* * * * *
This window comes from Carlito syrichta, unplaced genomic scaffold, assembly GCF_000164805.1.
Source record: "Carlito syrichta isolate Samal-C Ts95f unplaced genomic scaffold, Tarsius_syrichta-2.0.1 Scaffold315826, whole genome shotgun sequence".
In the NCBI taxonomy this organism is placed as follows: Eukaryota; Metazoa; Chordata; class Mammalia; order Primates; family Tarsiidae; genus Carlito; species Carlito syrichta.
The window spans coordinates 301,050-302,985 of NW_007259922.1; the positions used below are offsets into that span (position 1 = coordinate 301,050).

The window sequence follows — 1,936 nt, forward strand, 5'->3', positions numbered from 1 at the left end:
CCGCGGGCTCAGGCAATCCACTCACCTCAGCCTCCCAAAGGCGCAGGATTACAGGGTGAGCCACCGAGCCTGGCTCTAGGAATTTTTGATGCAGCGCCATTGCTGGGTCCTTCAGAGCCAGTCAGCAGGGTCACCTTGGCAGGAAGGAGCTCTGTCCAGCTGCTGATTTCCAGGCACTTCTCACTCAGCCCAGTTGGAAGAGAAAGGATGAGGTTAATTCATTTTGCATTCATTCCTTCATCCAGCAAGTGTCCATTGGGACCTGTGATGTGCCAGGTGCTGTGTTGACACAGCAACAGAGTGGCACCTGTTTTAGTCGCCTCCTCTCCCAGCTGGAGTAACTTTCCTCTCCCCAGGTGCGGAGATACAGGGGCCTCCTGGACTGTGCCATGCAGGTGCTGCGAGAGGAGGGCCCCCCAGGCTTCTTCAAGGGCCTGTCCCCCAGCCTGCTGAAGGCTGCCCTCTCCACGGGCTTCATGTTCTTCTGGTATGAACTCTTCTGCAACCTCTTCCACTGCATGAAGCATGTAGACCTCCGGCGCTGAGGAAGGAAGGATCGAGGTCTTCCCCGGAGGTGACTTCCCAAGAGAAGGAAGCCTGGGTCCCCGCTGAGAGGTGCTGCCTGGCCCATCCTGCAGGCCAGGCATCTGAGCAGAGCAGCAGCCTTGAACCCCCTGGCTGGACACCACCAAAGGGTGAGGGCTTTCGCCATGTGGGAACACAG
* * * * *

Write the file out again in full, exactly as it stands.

This window comes from Carlito syrichta, unplaced genomic scaffold, assembly GCF_000164805.1.
Source record: "Carlito syrichta isolate Samal-C Ts95f unplaced genomic scaffold, Tarsius_syrichta-2.0.1 Scaffold315826, whole genome shotgun sequence".
In the NCBI taxonomy this organism is placed as follows: Eukaryota; Metazoa; Chordata; class Mammalia; order Primates; family Tarsiidae; genus Carlito; species Carlito syrichta.
The window spans coordinates 301,050-302,985 of NW_007259922.1; the positions used below are offsets into that span (position 1 = coordinate 301,050).

The window sequence follows — 1,936 nt, forward strand, 5'->3', positions numbered from 1 at the left end:
CCGCGGGCTCAGGCAATCCACTCACCTCAGCCTCCCAAAGGCGCAGGATTACAGGGTGAGCCACCGAGCCTGGCTCTAGGAATTTTTGATGCAGCGCCATTGCTGGGTCCTTCAGAGCCAGTCAGCAGGGTCACCTTGGCAGGAAGGAGCTCTGTCCAGCTGCTGATTTCCAGGCACTTCTCACTCAGCCCAGTTGGAAGAGAAAGGATGAGGTTAATTCATTTTGCATTCATTCCTTCATCCAGCAAGTGTCCATTGGGACCTGTGATGTGCCAGGTGCTGTGTTGACACAGCAACAGAGTGGCACCTGTTTTAGTCGCCTCCTCTCCCAGCTGGAGTAACTTTCCTCTCCCCAGGTGCGGAGATACAGGGGCCTCCTGGACTGTGCCATGCAGGTGCTGCGAGAGGAGGGCCCCCCAGGCTTCTTCAAGGGCCTGTCCCCCAGCCTGCTGAAGGCTGCCCTCTCCACGGGCTTCATGTTCTTCTGGTATGAACTCTTCTGCAACCTCTTCCACTGCATGAAGCATGTAGACCTCCGGCGCTGAGGAAGGAAGGATCGAGGTCTTCCCCGGAGGTGACTTCCCAAGAGAAGGAAGCCTGGGTCCCCGCTGAGAGGTGCTGCCTGGCCCATCCTGCAGGCCAGGCATCTGAGCAGAGCAGCAGCCTTGAACCCCCTGGCTGGACACCACCAAAGGGTGAGGGCTTTCGCCATGTGGGAACACAG